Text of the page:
Author(s): Sanders, Di McIntyre, Chuma Source: Oxfam Year Published: 2013  
Summary: Universal health coverage (UHC) has the potential to transform the lives of millions of people by bringing life-saving health care to those who need it most. UHC means that all people get the treatment they need without fear of falling into poverty. Unfortunately, in the name of UHC, some donors and developing country governments are promoting health insurance schemes that exclude the majority of people and leave the poor behind. These schemes prioritize advantaged groups in the formal sector and drive up inequality. Rather than collecting contributions from people who are too poor to pay, the countries making most progress towards UHC have prioritized spending on health from general taxation – either on its own or pooled with formal sector payroll taxes and international aid. Donors and governments should abandon unworkable insurance schemes and focus on financing that works to deliver universal and equitable health care for all.

Financial Report for Private healthcare Insurance 2012
Author(s): Verband der Privaten Krankenversicherung e.V Source: Verband der Privaten Krankenversicherung e.V Year Published: 2013  
Summary: The financial report publishes the final business results for 2012. The figures presented in the report are derived for the most part from the Annual Reports of member companies.

Insurability in Microinsurance Markets: An Analysis of Problems and Potential Solutions
Author(s): Biener, Eling Source: Palgrave Macmillan Year Published: 2012  
Summary: This paper provides a comprehensive analysis of the insurability of risks in microinsurance markets. Our aim is to enhance the understanding of impediments to and facilitators of microinsurance from an economic perspective and outline potential solutions. The motivation for conducting this analysis arises from two important aspects. (1) Despite strong growth of microinsurance markets in recent years, more than 90 per cent of the poor population in developing countries have limited or no access to insurance. (2) Industry practitioners frequently highlight problems in the insurability of risks that hinder the development of microinsurance. We review 131 papers and find that the most severe problems stem from insufficient resources for risk evaluation, small size of insurance groups, information asymmetries and the size of the insurance premium. On the basis of the analysis, we discuss a number of potential solutions such as, for example, a cooperative microinsurance architecture.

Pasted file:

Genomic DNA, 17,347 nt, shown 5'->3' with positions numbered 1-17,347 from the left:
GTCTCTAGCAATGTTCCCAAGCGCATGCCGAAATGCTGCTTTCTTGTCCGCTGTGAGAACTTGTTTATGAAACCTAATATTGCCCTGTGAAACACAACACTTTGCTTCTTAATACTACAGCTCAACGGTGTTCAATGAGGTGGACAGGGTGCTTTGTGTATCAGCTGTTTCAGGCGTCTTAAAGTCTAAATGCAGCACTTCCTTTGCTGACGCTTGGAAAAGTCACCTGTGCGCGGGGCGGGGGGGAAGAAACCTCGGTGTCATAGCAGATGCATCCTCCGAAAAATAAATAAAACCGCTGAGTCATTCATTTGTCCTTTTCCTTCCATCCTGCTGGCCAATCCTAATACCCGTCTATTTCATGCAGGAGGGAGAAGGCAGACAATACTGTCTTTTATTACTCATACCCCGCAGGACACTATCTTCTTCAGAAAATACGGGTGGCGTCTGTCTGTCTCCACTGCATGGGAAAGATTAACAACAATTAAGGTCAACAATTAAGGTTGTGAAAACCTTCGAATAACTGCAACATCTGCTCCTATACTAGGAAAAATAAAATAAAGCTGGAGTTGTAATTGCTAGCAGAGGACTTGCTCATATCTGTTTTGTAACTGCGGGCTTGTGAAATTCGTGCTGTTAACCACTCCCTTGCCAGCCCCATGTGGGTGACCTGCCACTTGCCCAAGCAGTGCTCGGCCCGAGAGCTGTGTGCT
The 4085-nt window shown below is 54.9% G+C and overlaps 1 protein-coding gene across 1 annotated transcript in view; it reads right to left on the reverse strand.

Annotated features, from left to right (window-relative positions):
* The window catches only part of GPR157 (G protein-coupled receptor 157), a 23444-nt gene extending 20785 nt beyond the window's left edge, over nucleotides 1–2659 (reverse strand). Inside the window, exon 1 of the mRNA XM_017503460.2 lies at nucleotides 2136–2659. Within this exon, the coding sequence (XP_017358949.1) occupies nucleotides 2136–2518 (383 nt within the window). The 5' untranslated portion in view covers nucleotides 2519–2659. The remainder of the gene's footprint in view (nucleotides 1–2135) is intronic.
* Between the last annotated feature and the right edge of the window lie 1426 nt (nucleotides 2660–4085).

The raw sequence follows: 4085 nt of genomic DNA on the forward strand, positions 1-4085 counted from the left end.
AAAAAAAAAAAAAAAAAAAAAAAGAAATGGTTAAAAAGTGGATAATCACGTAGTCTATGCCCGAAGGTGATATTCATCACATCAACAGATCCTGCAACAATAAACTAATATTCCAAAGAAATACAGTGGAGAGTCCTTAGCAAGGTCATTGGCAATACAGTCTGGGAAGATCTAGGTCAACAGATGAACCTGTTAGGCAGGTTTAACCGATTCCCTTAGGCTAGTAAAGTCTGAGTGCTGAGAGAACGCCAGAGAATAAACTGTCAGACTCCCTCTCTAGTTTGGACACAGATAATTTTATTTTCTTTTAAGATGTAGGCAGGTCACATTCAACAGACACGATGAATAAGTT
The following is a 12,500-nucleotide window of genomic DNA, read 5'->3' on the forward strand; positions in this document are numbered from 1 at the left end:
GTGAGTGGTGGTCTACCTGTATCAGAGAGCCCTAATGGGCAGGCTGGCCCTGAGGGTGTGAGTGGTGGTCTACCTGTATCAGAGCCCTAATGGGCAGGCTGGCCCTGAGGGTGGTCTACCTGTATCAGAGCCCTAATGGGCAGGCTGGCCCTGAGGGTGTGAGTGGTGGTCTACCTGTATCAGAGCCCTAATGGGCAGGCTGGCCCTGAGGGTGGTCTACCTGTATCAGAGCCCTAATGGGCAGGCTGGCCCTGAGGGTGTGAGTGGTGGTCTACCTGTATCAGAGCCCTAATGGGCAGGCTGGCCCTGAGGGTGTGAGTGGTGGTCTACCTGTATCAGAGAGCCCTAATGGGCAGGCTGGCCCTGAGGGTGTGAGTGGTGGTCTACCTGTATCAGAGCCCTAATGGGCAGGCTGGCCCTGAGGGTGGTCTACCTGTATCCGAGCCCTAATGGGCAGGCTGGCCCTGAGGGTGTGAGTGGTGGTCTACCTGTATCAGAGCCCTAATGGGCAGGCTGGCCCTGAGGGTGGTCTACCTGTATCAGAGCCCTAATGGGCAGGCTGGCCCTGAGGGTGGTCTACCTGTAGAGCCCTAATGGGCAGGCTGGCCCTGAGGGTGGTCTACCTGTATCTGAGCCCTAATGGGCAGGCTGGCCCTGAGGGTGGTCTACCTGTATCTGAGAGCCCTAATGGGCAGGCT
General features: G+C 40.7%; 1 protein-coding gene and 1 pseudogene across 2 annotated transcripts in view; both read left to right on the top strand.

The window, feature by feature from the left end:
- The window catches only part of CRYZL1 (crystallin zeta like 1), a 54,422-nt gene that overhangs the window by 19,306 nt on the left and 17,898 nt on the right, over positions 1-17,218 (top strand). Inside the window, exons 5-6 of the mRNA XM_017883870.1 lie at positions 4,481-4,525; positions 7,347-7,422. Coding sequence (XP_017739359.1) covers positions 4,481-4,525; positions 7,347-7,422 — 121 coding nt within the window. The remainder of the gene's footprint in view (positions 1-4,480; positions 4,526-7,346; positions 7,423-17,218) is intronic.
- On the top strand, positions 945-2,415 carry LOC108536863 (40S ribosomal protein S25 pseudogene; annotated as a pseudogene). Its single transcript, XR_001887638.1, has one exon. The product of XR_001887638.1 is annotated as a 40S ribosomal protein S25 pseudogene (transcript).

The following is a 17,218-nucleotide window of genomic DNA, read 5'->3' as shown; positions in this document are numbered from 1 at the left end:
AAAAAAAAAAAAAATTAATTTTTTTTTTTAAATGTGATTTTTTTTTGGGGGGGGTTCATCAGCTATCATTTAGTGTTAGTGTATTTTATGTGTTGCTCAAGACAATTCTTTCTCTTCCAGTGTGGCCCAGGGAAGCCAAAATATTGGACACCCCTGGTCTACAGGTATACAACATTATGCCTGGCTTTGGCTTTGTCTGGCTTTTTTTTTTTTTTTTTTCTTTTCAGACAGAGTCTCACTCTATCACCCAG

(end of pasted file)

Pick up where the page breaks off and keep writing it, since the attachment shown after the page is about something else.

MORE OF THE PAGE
Protecting the poor A microinsurance compendium
Author(s): Craig Churchil (Editor) Source: International Labour Office Year Published: 2012  
Summary: Twenty five case studies were conducted, analyzing the experiences of more than 40 organizations that are involved in microinsurance either as a risk carrier, distribution channel or both. Examples form the case studies are sprinkled liberally throughout this book to illustrate lessons and recommendations.

The role of risk adjustment in the equitable financing of National Health Insurance in South Africa
Author(s): Heather McLeod Source: University of Otago. Department of Public Health Year Published: 2012  
Summary: A National Health Insurance system has been proposed for South Africa and two of the seven guiding principles are that there be social solidarity and equity. These will require both risk cross-subsidies and income cross-subsidies to be engineered into the health care financing system. This paper considers the need for risk adjustment at a provincial level using at least age, gender and HIV prevalence. The proposed single purchaser model with 52 purchasing districts is shown to be problematic. An alternative multiple purchaser model is proposed which includes existing health funds and employer-based health care arrangements. The role of risk adjustment is described at various levels of the system and it is demonstrated that equity and social solidarity can be achieved in a multiple purchaser system. AVAILABLE FOR PURCHASE ONLY.

Pricing in Microinsurance Markets
Author(s): Christian Biener Source: Institute of Insurance Economics University of St Gallen Year Published: 2011